Cellular Glossary

A

Actin A globular protein found in all plant and animal cells that can polymerize into microfilaments. The globular form is called G-actin, the polymerized form F-actin. Actin is important in organelle movement within a cell and is part of the contractile machinery in muscle and motile cells such as neutrophils. Read more about the cytoskeleton in the eukaryotic cell.

Adaptive immunity Immunity dependent upon lymphocytes having been exposed to specific antigens. It can result in both cell-mediated killing of disease causing entities such as microbes and cancer cells and also the production of soluble antibodies directed at the specific antigen. Immunologic memory of the causative agent can occur resulting on a quicker immune response with subsequent exposure. Explore Antibody Production.

 

 

AIDS Acronym for acquired immunodeficiency syndrome, an immune system disruption caused by infection with the human immunodeficiency virus (HIV).

Allergy An immune system response to external substances including pollen, dust mite feces, food, and various chemicals. See more in Dust Mite.

Amoebiasis Disease caused by infection with parasitic amoebas.

Analyzer A polarizing filter used in microscopy and placed between the subject and the viewer. The analyzer is used in combination with a “polarizer” which is placed between the subject and the light source. When the polarizer and analyzer are “crossed” (their polarizing planes perpendicular to one another), birefringent subjects such as plastics and crystals can produce interference colors. More in Polarization Microscopy and Landscapes of Polarization Microscopy.

Anaphase The mitotic stage when chromosomes move from the central metaphase plate toward the poles. Anaphase I is that stage within Meiosis I (reduction division). Anaphase II is that stage with Meiosis II. See both Mitosis and Meiosis.

Animalcule A general term meaning any microscopic organism. Read about the "Peeping Tom of Delft".

Antibiotic Resistance The ability of bacteria to avoid being killed by an antibiotic. Mutations within a large population may allow one or more bacteria to resist being killed and through cell division create an entire population of resistant organisms. Overuse and misuse of antibiotics are major contributing factors to antibiotic resistance. Watch penicillin killing bacteria.

Antibody Protein produced by the immune system in response to an antigen that can attach to foreign substances or particles in the blood such as parasites, bacteria, and viruses promoting neutralization and removal of the foreign entity from the body. How are antibodies produced?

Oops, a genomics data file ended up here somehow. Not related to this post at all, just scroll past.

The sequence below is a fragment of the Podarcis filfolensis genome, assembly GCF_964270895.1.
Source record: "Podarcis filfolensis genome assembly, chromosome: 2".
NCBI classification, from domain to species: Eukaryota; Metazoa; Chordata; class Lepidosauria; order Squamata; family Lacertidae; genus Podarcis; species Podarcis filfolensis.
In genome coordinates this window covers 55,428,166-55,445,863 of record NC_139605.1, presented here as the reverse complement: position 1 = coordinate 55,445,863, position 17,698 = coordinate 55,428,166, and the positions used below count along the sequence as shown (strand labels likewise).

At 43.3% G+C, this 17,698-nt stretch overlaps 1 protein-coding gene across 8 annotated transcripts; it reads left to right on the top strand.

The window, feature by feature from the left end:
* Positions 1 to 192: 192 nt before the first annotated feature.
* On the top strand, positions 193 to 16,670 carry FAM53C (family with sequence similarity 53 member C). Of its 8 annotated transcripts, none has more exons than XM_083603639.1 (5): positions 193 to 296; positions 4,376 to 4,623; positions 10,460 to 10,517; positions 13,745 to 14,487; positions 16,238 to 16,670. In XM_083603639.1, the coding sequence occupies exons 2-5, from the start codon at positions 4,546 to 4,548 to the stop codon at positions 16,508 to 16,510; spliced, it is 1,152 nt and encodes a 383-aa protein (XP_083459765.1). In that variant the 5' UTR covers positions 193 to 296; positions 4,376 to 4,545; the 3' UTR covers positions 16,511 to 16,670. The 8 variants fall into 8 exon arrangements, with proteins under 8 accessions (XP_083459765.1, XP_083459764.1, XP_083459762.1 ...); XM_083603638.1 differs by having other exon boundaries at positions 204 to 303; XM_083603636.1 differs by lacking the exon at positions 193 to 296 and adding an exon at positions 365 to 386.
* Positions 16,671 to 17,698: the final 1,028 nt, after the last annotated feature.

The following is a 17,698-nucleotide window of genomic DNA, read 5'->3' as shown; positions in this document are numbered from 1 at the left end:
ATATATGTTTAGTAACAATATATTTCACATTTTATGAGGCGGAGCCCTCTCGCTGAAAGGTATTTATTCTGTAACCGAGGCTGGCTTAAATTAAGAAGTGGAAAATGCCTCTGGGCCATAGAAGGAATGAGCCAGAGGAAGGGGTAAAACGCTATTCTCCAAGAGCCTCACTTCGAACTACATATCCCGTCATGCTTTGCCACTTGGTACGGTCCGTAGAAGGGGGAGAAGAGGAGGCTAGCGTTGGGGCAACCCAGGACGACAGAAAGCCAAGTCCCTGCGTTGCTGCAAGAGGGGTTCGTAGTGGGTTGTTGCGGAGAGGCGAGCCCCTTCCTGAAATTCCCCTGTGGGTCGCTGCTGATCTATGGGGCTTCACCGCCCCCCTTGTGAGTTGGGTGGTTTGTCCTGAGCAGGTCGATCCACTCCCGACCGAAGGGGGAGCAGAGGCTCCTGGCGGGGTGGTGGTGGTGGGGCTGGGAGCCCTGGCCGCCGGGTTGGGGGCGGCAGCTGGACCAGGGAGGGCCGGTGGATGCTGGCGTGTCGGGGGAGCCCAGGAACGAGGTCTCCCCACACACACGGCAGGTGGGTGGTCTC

Antigen A foreign substance that can elicit an immune response by the body resulting in the production of antibodies.

Apoptosis A controlled self-destruction of a cell, also called programmed cell death. Watch the process of apoptosis.

Apoptotic Bodies Small remaining fragments of a cell after it has undergone apoptosis.

Asexual Reproduction Reproduction of an organism from a single parent through cell division, budding or binary fission.

Adenosine Triphosphate, ATP This primary energy source within a cell comprises adenosine and three phosphate groups. Energy is released through enzyme-regulated hydrolysis of ATP to adenosine diphosphate (ADP).

B

B Cell, B Lymphocyte A specialized cell of the immune system cell with membrane receptors that recognize and bind to an antigen. Upon binding to an antigen and stimulation by a T cell, a B cell matures into a plasma cell and after multiple divisions, produces antibodies against that particular antigen.

Bacillus (plural:Bacilli) are rod-shaped bacteria that divide in a single plane. An example is the bacterium that causes anthrax (Bacillus anthracis).

 

 

Bacteria (sing: Bacterium) Single-celled prokaryotic organisms with a cell wall but no distinguishable organelles. Some are motile, others not. Various forms include spheres, rods and spirals,

Bacteriophage, Phage A virus that infects bacteria. After insertion of the viral genome into the host bacterium, the host cell’s synthetic apparatus produces multiple new copies of the virus. Watch bacteriophage killing bacteria.

Basophil A white blood cell that contains granules that stain dark blue-black with basic blood dyes. The granules contain histamine and serotonin which can be released in an allergic reaction.

Binary Fission A mode of asexual reproduction in which a single prokaryotic cell (e.g. bacterium) divides to form two daughter cells, each with the exact genome as the parent. View the video of E. coli undergoing binary fission.

Biofilm A colony of sessile microorganisms that reside on a surface, usually within an extracellular matrix. Common biofilms include plaque on teeth, bacteria on a kitchen cutting board, and the slippery surface of rocks in a stream.